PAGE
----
Invasion Of The Nurdles

Author: Jessi Schultz

Nurdles have begun to invade the beaches in Hawaii, and though they are small, they do not come in small quantity.

A “nurdle” is originally a small slug used to manufacture plastic, but it is also plastic that has been degraded (by exposure to the sun) to infinitesimal bits over time floating in the sea. The nurdles can be less than one centimeter across and weigh less than a paperclip.

In an article from Columbia University’s Earth Institute, Renee Cho states, “...plastic bags can take 20 years to decompose, plastic bottles up the 450 years, and fishing line, 600 years, but in fact, no one really knows how long plastic will remain in the ocean.”

As we walked through the beach access to Lanikai, cigarette butts and candy wrappers were laden over the sand between the patches of purple flowers and at the foot of palms. The litter was quietly pocketed in our bags. As we walked by parked canoes, we spoke on the beauty of whale songs and how creatures communicate, if only to us, we joked.

It seemed important to me to note that Natalie had a fascination on the subject matter of voice, language, and communication. Could the whale’s verses be that of contentment or tragedy? These words- voice andmlanguage- have varying levels of meaning, including the choice to remain separate from the world in which we live, or the capabilities to begin to understand, to know what never seemed silent at all.

When we found a place on the beach outlooking the Na Mokulua islands, we began sifting for plastic pieces. We each held spoon-like
sifters but found that few pieces were
so small that they would fall through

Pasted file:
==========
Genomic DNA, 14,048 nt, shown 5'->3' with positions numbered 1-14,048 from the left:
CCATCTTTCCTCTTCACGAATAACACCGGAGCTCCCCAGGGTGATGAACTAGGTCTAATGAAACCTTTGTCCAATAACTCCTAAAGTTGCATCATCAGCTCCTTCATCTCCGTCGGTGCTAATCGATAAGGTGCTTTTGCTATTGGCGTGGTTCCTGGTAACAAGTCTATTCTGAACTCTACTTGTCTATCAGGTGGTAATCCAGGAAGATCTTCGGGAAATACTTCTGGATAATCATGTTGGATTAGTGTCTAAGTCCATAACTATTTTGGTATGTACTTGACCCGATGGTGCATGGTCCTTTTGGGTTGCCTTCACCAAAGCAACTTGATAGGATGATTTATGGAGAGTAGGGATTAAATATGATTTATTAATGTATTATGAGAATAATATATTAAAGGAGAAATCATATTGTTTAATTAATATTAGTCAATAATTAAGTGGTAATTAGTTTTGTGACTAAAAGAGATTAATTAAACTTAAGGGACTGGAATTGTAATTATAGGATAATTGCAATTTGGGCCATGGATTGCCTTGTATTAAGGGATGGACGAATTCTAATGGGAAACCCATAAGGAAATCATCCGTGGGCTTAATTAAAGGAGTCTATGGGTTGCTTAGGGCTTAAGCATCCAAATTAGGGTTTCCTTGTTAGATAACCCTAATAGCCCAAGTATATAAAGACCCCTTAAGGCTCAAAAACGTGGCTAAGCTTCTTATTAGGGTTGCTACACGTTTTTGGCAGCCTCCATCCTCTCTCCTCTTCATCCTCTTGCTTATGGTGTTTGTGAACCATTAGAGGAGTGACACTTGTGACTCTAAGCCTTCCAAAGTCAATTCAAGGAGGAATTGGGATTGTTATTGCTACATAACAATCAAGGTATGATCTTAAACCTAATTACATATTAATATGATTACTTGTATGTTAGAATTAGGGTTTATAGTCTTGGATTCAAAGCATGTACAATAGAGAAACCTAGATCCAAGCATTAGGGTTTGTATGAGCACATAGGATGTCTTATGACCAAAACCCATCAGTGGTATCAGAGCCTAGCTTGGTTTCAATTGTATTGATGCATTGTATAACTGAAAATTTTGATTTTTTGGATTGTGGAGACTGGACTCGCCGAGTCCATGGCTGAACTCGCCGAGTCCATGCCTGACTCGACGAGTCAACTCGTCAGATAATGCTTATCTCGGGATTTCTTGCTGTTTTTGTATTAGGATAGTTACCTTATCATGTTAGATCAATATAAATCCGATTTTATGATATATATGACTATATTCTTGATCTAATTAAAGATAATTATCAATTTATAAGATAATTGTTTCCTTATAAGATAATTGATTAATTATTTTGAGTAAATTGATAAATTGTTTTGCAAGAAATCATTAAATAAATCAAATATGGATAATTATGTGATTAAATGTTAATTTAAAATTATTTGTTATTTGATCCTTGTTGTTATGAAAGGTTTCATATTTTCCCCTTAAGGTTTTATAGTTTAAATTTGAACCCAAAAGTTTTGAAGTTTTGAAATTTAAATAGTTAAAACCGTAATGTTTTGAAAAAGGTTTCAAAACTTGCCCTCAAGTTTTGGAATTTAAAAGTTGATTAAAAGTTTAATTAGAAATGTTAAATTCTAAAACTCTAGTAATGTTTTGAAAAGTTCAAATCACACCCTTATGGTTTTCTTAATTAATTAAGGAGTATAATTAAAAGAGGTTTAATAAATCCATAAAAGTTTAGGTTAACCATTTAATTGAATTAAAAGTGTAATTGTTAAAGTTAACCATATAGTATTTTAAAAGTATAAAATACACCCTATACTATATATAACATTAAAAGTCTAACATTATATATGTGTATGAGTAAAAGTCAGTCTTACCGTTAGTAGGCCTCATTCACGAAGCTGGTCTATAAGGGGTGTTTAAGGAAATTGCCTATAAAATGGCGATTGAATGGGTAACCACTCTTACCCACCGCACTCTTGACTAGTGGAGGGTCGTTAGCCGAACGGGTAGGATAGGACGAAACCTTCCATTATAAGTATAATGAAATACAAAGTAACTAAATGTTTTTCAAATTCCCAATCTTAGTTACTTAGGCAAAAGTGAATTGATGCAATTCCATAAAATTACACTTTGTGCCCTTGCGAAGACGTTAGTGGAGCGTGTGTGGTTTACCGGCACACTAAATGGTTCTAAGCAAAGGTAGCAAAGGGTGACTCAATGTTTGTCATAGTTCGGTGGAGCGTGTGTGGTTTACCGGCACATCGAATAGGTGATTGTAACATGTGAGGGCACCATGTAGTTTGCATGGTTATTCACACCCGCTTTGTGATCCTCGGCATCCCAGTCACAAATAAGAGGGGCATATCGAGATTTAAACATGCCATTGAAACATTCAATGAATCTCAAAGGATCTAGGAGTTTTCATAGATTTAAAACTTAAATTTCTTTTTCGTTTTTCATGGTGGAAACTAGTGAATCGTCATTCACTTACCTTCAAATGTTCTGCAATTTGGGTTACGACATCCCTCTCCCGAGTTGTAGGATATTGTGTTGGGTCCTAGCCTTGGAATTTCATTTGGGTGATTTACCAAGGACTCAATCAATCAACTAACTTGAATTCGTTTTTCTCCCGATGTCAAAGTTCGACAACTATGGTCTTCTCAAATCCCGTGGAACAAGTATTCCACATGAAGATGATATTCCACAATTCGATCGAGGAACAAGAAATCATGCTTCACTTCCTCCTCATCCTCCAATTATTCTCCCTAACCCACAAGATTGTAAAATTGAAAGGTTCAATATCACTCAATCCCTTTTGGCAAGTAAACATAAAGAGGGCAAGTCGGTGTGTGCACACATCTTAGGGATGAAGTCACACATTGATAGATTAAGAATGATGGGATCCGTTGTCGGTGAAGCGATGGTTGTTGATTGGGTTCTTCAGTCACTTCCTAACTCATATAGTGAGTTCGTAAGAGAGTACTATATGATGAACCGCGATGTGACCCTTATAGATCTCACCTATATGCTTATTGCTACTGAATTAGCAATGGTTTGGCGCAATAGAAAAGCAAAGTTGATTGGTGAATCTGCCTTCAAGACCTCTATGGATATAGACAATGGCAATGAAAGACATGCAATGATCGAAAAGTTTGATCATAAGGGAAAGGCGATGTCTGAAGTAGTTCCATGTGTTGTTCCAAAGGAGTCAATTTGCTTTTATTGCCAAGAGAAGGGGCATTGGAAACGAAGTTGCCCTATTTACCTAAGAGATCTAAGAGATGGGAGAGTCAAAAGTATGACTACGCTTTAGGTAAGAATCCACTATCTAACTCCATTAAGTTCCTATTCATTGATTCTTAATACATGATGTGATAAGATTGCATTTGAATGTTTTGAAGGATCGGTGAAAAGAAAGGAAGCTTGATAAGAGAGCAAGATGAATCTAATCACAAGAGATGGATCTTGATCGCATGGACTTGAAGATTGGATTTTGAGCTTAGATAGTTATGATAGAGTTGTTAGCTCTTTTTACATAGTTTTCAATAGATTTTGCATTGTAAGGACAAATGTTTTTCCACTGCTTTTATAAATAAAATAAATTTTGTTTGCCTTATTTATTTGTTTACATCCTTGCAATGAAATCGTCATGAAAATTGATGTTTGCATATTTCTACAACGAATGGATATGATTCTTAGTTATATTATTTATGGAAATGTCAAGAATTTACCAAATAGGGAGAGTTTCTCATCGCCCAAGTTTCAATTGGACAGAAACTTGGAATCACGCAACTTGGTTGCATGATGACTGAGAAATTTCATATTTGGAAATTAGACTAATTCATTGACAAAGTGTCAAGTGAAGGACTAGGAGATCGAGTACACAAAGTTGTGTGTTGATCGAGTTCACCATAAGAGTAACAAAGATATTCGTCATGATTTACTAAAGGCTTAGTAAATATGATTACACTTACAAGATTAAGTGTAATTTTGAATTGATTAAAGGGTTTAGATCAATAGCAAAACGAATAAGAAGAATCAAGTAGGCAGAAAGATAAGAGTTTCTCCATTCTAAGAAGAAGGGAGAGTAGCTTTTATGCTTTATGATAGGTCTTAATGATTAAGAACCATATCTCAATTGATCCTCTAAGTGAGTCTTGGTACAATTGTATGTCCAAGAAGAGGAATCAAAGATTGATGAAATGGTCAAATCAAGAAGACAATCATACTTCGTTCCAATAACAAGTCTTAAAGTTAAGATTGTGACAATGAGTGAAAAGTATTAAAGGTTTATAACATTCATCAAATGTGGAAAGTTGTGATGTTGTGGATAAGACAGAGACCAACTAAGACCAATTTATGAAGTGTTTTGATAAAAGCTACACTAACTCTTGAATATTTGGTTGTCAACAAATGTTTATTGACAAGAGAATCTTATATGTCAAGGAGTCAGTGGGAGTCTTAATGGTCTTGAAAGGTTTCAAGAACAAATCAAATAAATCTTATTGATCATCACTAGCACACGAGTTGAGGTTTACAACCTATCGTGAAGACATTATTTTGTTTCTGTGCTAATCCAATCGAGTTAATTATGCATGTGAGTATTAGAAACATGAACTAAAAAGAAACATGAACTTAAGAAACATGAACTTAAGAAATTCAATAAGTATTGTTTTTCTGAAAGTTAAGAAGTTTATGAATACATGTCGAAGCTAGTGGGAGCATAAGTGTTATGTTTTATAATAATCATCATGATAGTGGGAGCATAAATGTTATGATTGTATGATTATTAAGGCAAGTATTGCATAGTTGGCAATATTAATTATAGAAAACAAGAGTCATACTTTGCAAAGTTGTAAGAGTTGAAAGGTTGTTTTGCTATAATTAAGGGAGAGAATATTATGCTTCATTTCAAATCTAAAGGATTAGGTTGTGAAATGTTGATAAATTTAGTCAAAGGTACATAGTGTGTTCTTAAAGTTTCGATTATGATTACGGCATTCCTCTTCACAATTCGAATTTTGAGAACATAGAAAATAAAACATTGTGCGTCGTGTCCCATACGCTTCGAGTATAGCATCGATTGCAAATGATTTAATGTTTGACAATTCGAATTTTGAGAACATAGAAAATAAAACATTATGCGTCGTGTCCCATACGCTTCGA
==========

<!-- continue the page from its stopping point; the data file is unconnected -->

the net.

Natalie divulged that on some nearby beaches like Waimanalo, one can watch the pellets roll in with the waves.

The plastic particles, or as some know them as mermaid tears, are also great absorbers of toxic chemicals like polychlorinated biphenyls (PCBs) and dichlorodiphenyltrichloroethane (DDT) according to www.debrisfreeoceans.org. These pollutants make their way up the food chain, right into tuna and wahoo (or your next poke bowl).

An article in the New York Times
entitled, “Study Finds Rising Levels of Plastic in Oceans,” by John Schwartz states that new studies indicate that the amount of plastic previously thought to be in the ocean was greatly underestimated.

From the article, Jenne Jambeck, an assistant professor of environmental engineering at the University of Georgia, leading author of the study, says the amount of plastic measured to be in the oceans in 2010 is between 4.8 million metric tons and 12.7 million. To put her new study into perspective, the median number of eight million can be perceived as “five plastic grocery bags filled with plastic for every foot of coastline in the world.”

Jambeck claims the number of plastic floating abroad will be doubled by 2025.

Some scientists claim that better waste management is the solution to our plasticized seas due to the decreasing size of debris. Americans alone manage to use 10.5 million tons of plastic waste, yet only recycle 1-2% according the www.sustainablecommunication.com.

Conserving the ocean need not be a far off dream set up for us by scientific magazines or large corporations; the individual can commit to a fresh regimen, a revolution set out for ocean conservancy and a world without plastic.

When we left the beach that evening, we had a bag full of plastic that brought with it a tinge of sadness. The fight can be overwhelming at times when the plastic is mixed deeply in the sand, yet the twilight had shifted the mood to a luminous purple all over the beach. This beauty can still be sacred, can still be preserved with the right ambition.

Because we have our voices, we can speak for those without one. For the turtles who consume plastic bags instead of jellyfish, the filter feeders sucking up plastic bits not plankton or albatross mistaking plastic as food for their kin. The list goes on, but it doesn’t have to forever.